Every time we see a new version of the Cyberlink Media Suite, we're amazed at quite how much they've managed to pack into it – and how many different programs it offers for relatively similar tasks.
In fairness, one mammoth program capable of doing everything would be incredibly unwieldy, but let's be honest, there's little chance you'd actually buy all these applications individually, making the saving less significant than it first seems.
Still, the most notable change from last year's release is in the price of the premium edition of the suite (the three versions have dropped to £50, £70 and £90). This is pretty reasonable considering the difference between the three packages is minor relative to what the average consumer uses.
Despite that, it's worth noting that only the top-end Ultra package (£90) lets you play Blu-ray movies, and only the top two packages let you transcode video (for portable devices or social networks) and support 3D movies. The £50 Centra version is still good if you don't need any of these features.
Taken individually, none of these programs is the best in its field except the highly polished and popular PowerDVD, but they're all solid tools that can handle pretty much everything you throw at them.
Four of them – PowerDVD, MediaShow, PowerProducer and MediaEspresso – handle the majority of the functions that the package performs, while the rest are mainly filler, useful for minor tasks like making DVD labels, but not tools you'll use very often.
PowerDVD is a solid DVD player, with excellent upscaling to HD and good support for 3D (which it can convert to on the fly, in a wide variety of formats) and Blu-ray.
This time around it includes social network integration that lets you review movies you're watching directly on Facebook or Twitter, along with a flash online front-end that updates to show you the latest DVD releases, offers tutorials on using the software. It also has separate tabs for playing movies in a wide range of formats and for handling music (if you need another music player in your life).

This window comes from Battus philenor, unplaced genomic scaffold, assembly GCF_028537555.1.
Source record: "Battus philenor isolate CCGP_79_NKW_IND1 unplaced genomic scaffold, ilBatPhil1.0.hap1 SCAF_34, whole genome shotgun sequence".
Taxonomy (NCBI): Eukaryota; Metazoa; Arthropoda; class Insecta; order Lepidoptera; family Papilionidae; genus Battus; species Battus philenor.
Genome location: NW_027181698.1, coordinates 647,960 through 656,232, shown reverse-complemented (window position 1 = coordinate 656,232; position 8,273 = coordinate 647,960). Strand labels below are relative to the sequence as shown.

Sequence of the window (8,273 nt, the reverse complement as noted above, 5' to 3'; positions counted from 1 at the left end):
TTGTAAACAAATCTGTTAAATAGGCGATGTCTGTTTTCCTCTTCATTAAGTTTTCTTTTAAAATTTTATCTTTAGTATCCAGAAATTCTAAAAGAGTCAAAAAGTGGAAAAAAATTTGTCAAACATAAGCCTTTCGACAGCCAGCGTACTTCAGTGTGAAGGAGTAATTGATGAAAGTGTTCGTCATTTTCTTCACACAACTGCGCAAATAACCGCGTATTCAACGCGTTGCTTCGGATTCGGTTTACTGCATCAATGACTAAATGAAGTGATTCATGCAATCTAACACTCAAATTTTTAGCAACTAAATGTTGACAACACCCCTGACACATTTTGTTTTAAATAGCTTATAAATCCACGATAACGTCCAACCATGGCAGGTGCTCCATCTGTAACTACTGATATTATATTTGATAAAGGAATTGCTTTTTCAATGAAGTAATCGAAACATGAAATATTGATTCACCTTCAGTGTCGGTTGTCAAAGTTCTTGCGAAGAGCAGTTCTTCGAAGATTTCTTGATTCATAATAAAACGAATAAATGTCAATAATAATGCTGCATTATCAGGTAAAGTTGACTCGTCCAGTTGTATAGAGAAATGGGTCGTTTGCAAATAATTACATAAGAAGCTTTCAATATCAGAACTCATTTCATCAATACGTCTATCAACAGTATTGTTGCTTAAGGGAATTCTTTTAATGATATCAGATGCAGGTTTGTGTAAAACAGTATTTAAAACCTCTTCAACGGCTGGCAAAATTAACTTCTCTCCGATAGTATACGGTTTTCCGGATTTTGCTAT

MediaShow is another simple application, this time focusing on photos. It integrates with Flickr and Facebook, creates slideshows or gallery discs, helps you print them, and generally keeps all your pictures neat and tidy.
Veni, video, vici
Meanwhile, there's a triumvirate of applications to handle video production. PowerDirector is a good-tempered video editor, with a range of attractive effects and an easy drag-and-drop mechanic. It's still second to Premiere in terms of pure functionality, but it's definitely catching up, as demonstrated by the step up from the previous version's two video timelines to 16.
PowerProducer is a solid little app for capturing content, editing it simply and then burning to DVD - the classic home movie production tool, but not capable of much more.
Finally we come to the suite's newest tool, MediaEspresso. If you want to convert media for portable use or social networks, this should be your first port of call. It's fast and reliable compared to the open source encoders we've tried, it has a wide range of outputs and the movies it produced from our test video transferred easily to iPhone and were generally of good quality.
Beyond these, the package includes label-makers, backup tools, DVD copiers, a sound editor, a fast photo clean-up tool and a variety of even smaller tools that all seem to replicate each other's functions, or at least seem to have overlapping areas of expertise.
Over the years, it's been fun to see how Cyberlink has brought these programs closer together, hiding the rough edges separating them behind increasingly slick interfaces. In this version you can even add programs as favourites in the launcher, though this doesn't reduce the number of clicks needed to get to them.
Sadly, this time round the suite seems to have become riddled with adverts, even at the Ultra level, ranging from ads for new videos in Power DVD to separate windows popping up in PowerProducer encouraging you to upgrade and (at the time of writing) annoying Christmas e-card messages on the interface. It's hardly the worst problem in the world, but is an irritating blemish on an otherwise great suite.
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